Review Toshiba Satellite P875-30E (P870-30E) Notebook
Expensive entertainer. Powerful hardware, strong speakers and a built-in Blu-Ray drive - let the fun begin. Toshiba's new multimedia all-rounder has its strengths but is let down by the poor screen. Is the notebook still worth its price of 1200 Euro (~$1500)?
There isn’t really a dearth of laptops catering to the crowd whose main purpose is media consumption. Every manufacturer has something in every price band – from the cheapest entry level laptop to the loaded premium devices at the top end of the spectrum. No buyer is left without an option.
Toshiba's Satellite P870-30E belongs to the premium price bracket by virtue of its price. Yes it does offer a great package when it comes to hardware – a quad core i7-3610M processor, 8 GB of RAM, a Blu Ray drive and 878 GB (750 GB HDD + 128 GB SSD) of storage space. Nvidia’s GeForce GT 630M is the GPU of choice. But having a 17.3-inch WXGA++ display in a laptop being sold for such a lot of money is disappointing. But buyers looking to get the device should pick up the machine without the SSD which should bring down the price to 1000 Euro (~$1250).
We picked Asus' N76M and Samsung's 550P7C from the giant list of rivals that are gunning for the top spot in this crowded space. This review will see how the laptop performs in comparison to the others.
As usual, we start our review with a look at the case. Toshiba opted for a fashionable black and silver combination that gives the laptop an elegant, though somewhat boring look. Lightly textured surfaces provide a pleasant feel and prevent dust and fingerprints. The screen's glossy bezel is an exception and quickly proves to be impractical in everyday use.
The Satellite P875 makes a rather fragile impression for a 17-inch device. The thickness of less than 3.4 cm (~1.34 in) even undercuts some 15-inch laptops. Moreover, it weighs just over 3 kilograms (~6.6 lb.). However, its footprint (417mm x 272mm) is a bit bigger than Samsung's 550P7C. This is due to the Toshiba notebook's wider bezel (16 mm on the sides).
A material mix of aluminum and plastic ensures sufficient stability. Overall, the chassis convinces with its good resistance to selective pressure but exhibits minor shortcomings in typical problem areas like the region above the optical drive and battery. The display lid is held by two very stiff hinges and hardly wobbles. But the lid could have been a bit more rigid.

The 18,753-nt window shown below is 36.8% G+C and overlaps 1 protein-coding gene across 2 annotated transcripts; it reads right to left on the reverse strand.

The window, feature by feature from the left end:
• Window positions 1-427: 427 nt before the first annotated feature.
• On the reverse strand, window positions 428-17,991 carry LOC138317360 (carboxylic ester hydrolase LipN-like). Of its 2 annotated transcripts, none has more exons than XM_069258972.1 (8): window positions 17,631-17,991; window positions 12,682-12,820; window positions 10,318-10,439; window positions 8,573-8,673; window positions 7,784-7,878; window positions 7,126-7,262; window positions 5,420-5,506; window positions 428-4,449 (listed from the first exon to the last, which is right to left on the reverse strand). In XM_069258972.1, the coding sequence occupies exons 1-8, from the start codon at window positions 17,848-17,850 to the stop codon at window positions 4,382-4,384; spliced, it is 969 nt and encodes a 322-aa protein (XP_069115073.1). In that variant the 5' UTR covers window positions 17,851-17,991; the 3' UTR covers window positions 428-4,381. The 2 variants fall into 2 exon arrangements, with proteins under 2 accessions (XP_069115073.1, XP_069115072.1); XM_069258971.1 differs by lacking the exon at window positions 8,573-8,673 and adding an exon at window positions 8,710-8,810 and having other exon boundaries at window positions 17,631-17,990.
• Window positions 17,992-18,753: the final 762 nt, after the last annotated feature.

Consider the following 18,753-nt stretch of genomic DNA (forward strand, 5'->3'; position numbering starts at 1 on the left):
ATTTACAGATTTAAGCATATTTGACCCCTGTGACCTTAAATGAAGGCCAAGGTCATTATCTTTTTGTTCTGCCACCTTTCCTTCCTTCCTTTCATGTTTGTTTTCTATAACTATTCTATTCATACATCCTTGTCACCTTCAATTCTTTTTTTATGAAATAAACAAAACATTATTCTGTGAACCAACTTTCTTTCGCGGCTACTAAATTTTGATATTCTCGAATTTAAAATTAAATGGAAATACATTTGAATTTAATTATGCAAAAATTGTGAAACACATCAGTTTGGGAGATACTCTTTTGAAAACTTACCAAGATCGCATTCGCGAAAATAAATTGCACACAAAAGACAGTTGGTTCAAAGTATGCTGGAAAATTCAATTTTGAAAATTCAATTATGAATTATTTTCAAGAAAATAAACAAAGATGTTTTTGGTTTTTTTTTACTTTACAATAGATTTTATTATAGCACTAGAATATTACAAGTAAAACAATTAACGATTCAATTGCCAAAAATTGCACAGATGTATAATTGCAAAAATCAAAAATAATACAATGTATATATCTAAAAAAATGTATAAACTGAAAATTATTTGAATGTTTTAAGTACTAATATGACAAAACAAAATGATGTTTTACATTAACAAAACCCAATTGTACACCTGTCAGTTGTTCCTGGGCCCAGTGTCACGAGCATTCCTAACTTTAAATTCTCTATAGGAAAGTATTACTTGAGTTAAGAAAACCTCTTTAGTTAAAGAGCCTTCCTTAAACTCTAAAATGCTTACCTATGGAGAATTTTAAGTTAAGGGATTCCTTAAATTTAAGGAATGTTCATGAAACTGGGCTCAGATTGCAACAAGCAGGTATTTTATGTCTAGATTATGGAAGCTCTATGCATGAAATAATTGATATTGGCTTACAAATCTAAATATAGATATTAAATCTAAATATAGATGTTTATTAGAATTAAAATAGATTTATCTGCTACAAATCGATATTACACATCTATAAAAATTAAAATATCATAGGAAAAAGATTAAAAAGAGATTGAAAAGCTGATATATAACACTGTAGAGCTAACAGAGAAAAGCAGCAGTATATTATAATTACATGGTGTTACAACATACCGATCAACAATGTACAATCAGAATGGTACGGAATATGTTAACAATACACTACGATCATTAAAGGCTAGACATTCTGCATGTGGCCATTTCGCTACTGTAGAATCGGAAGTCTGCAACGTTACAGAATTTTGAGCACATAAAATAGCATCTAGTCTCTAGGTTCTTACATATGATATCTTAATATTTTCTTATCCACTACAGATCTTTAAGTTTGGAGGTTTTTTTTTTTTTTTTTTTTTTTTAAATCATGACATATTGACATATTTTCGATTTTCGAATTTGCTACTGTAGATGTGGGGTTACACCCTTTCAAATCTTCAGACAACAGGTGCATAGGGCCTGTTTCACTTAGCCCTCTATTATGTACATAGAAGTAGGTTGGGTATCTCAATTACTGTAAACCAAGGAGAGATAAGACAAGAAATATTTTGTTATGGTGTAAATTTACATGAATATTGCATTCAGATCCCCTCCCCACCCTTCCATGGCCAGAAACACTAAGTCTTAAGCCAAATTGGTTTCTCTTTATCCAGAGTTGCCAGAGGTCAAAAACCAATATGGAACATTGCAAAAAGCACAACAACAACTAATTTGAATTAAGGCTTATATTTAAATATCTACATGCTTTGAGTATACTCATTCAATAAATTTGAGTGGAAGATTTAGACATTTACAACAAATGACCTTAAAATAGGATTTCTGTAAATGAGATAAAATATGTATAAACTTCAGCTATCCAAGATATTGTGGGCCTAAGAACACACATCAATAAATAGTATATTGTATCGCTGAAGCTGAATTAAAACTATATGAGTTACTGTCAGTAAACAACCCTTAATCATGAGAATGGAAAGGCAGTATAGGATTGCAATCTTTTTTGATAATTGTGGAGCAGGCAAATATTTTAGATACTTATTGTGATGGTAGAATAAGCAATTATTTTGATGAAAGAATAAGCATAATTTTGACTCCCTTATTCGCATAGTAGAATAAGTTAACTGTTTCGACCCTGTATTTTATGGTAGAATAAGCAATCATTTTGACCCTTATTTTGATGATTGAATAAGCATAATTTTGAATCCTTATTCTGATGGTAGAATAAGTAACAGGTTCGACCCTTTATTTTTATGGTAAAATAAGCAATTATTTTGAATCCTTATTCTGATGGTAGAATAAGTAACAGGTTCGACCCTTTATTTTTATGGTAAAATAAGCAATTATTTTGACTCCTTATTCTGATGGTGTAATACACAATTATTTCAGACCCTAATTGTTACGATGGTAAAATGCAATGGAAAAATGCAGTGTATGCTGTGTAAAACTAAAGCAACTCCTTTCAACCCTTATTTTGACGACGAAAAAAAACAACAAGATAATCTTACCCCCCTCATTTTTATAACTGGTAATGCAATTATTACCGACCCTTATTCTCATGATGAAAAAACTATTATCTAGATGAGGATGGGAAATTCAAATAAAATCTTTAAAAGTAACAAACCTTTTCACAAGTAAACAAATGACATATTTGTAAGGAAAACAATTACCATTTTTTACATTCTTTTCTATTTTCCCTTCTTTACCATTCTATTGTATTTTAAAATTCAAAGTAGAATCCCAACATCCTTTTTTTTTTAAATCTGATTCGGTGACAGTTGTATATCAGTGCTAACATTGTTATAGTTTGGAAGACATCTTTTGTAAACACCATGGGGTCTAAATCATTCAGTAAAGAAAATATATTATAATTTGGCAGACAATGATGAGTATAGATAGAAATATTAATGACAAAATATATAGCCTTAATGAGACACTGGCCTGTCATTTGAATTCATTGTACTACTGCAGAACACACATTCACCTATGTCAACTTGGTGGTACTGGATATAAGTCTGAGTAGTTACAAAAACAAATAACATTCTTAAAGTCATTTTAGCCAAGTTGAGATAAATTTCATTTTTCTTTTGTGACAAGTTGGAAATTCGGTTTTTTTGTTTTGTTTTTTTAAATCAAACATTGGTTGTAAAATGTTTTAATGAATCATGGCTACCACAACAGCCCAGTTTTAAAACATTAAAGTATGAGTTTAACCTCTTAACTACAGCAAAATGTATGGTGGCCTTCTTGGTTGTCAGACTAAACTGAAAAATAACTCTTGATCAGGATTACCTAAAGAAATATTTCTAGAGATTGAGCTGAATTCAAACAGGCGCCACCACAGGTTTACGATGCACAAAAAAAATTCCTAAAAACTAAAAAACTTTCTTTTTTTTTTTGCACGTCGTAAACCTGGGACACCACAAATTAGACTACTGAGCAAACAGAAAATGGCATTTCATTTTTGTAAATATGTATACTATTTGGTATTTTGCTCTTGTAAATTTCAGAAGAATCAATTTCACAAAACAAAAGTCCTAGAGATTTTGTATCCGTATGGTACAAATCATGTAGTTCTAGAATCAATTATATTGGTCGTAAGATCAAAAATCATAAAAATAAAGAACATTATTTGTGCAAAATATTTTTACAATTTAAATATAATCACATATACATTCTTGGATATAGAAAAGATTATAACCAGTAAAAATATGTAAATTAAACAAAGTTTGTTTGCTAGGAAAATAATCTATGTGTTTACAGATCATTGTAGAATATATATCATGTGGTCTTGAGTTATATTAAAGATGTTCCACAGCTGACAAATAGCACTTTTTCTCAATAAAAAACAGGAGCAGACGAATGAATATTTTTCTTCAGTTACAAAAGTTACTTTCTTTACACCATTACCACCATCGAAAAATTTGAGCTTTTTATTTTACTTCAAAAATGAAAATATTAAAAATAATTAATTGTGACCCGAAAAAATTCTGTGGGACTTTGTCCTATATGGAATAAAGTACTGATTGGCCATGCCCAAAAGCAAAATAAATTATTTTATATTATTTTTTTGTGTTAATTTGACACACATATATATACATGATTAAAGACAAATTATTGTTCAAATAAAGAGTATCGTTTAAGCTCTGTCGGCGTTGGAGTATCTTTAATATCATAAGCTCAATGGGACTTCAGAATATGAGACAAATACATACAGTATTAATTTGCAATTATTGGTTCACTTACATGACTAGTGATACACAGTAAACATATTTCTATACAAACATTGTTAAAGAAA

We can particularly praise the exemplary build that hardly shows weaknesses even when looked at closely. Rounded case edges and flush material transitions reinforce the high-end impression that we have come to expect from a laptop of this price range. However, the Satellite P875 cannot keep up with Asus' N76VM, but does outdo the Samsung's 550P7C.
USB 3.0 should not be omitted in any modern laptop and the manufacturer builds in a total of four. Two of these ports support Toshiba's "Sleep and Charge" function which enables recharging USB devices such as MP3 players or smartphones when the laptop is switched off. There are no older USB 2.0 ports meaning fast flash drives and other USB 3.0 devices can be connected to any one of the ports without loss of speed.
In addition to the usual VGA and HDMI sockets, we would have appreciated a DisplayPort for rendering movies from the integrated BD drive to monitors with more than 1920x1080 resolutions. Although HDMI would, in principle, be capable of higher resolutions, there are currently not many monitors that enable transmitting 1440p or 1600p via interfaces other than the DisplayPort (or dual-link DVI).
Apart from a few minor details, we are quite happy with Toshiba's interface distribution. The USB ports are grouped in pairs on both sides of the case and thus enables the best possible cable-routing for both left-handed and right-handed users. Infrequently used interfaces, such as Giga Bit LAN and the Kensington lock are located further back on the chassis while the card reader (at the front) and audio jacks (right) are closer to the user. The manufacturer even designs the gaps between the ports to be big enough so that broad USB flash drives do not obstruct neighboring ports.
The Satellite P875 connects to the Internet via Intel's Centrino Wireless-N 2230 supporting the standard IEEE 802.11 b/g/n. The low-end model unfortunately only supports connections to the 2.4 GHz band. Only the Advanced-N models support the 5 GHz band. At least the user can take advantage of gross transfer rates of up to 300 MB/s owing to dual-stream technology. However, we could only record 72 MB/s in our test (could be due to our router). The range and stability make a good impression.
Besides Wi-Fi including features like Wireless Display, the mini-PCIe module also supports the latest Bluetooth 4.0 version. UMTS is neither offered for the notebook nor can it be upgraded by the user.
The built-in webcam's quality is not unimportant for a multimedia device. It is one of the poor quality ones we have seen in such an expensive device. The 1.0 MP sensor features a maximum resolution of 1280 x 800 pixels and only provides moderately focused and slightly noisy pictures. The corresponding microphone is a bit muffled but does a good job with VoIP programs like Skype.
The accessories that are included in the package are the ones that are needed to run the laptop. In addition to the device itself, you will find a bulky 120 W PSU, the battery and a quick start guide. The user has to create a recovery DVD.